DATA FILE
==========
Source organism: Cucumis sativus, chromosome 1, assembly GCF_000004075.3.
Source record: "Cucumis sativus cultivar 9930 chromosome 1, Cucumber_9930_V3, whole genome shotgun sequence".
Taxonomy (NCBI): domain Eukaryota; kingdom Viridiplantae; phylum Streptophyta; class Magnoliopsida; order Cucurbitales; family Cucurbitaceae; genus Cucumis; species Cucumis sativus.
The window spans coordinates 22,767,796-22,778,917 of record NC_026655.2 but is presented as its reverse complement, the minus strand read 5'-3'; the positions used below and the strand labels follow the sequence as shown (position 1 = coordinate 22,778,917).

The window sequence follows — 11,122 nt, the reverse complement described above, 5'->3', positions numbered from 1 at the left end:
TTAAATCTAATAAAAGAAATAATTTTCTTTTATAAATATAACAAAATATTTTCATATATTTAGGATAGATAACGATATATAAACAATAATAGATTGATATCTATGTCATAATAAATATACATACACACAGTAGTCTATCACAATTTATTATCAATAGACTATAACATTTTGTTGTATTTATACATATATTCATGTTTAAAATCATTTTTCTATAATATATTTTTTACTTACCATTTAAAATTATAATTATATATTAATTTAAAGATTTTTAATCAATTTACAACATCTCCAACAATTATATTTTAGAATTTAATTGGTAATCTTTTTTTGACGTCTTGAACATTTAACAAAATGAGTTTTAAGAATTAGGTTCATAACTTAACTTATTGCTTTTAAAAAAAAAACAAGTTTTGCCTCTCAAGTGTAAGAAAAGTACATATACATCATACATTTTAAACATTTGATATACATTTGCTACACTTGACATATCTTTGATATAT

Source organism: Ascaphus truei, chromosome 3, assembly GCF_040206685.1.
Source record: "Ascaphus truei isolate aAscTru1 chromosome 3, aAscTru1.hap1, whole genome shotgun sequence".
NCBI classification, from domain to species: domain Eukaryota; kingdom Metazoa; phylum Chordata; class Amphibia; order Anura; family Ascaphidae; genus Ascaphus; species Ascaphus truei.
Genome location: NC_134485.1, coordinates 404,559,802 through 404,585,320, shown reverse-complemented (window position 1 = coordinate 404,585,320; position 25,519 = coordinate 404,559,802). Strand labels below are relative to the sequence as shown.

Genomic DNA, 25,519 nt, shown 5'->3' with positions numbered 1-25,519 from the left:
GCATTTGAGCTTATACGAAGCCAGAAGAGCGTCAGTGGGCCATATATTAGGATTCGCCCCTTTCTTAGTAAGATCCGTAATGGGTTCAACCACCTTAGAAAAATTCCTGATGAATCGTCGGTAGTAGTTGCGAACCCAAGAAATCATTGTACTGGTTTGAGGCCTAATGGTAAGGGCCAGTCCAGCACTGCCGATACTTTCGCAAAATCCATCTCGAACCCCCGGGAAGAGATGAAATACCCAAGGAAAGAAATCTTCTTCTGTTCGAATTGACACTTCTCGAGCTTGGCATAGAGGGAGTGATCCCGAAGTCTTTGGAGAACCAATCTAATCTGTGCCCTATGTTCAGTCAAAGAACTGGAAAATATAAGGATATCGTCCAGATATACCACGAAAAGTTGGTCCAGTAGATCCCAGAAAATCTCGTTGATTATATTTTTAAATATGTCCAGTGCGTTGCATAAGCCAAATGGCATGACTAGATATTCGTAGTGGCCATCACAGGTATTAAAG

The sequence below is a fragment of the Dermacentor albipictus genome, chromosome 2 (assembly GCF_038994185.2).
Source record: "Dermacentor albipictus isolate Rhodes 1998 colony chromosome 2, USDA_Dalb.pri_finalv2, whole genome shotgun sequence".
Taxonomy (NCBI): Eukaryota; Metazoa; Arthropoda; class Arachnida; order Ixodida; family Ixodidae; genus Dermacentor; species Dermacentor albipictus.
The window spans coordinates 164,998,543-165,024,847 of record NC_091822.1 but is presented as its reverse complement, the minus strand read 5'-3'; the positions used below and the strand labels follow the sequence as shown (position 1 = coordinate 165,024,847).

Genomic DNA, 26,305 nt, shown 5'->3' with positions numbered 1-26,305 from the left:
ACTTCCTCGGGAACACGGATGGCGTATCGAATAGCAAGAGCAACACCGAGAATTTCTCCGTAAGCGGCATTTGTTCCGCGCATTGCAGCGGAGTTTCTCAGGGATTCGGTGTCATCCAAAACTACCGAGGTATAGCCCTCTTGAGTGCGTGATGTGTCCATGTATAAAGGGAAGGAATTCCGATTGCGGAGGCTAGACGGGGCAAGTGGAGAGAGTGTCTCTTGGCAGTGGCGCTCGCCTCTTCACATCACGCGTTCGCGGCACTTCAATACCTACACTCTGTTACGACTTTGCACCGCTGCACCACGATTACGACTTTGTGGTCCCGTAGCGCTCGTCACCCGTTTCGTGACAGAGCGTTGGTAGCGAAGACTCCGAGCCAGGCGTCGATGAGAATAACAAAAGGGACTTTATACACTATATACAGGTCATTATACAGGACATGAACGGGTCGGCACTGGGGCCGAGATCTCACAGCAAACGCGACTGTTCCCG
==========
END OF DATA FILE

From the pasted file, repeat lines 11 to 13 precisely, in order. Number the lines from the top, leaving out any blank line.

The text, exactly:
Genomic DNA, 25,519 nt, shown 5'->3' with positions numbered 1-25,519 from the left:
GCATTTGAGCTTATACGAAGCCAGAAGAGCGTCAGTGGGCCATATATTAGGATTCGCCCCTTTCTTAGTAAGATCCGTAATGGGTTCAACCACCTTAGAAAAATTCCTGATGAATCGTCGGTAGTAGTTGCGAACCCAAGAAATCATTGTACTGGTTTGAGGCCTAATGGTAAGGGCCAGTCCAGCACTGCCGATACTTTCGCAAAATCCATCTCGAACCCCCGGGAAGAGATGAAATACCCAAGGAAAGAAATCTTCTTCTGTTCGAATTGACACTTCTCGAGCTTGGCATAGAGGGAGTGATCCCGAAGTCTTTGGAGAACCAATCTAATCTGTGCCCTATGTTCAGTCAAAGAACTGGAAAATATAAGGATATCGTCCAGATATACCACGAAAAGTTGGTCCAGTAGATCCCAGAAAATCTCGTTGATTATATTTTTAAATATGTCCAGTGCGTTGCATAAGCCAAATGGCATGACTAGATATTCGTAGTGGCCATCACAGGTATTAAAG

The sequence below is a fragment of the Dermacentor albipictus genome, chromosome 2 (assembly GCF_038994185.2).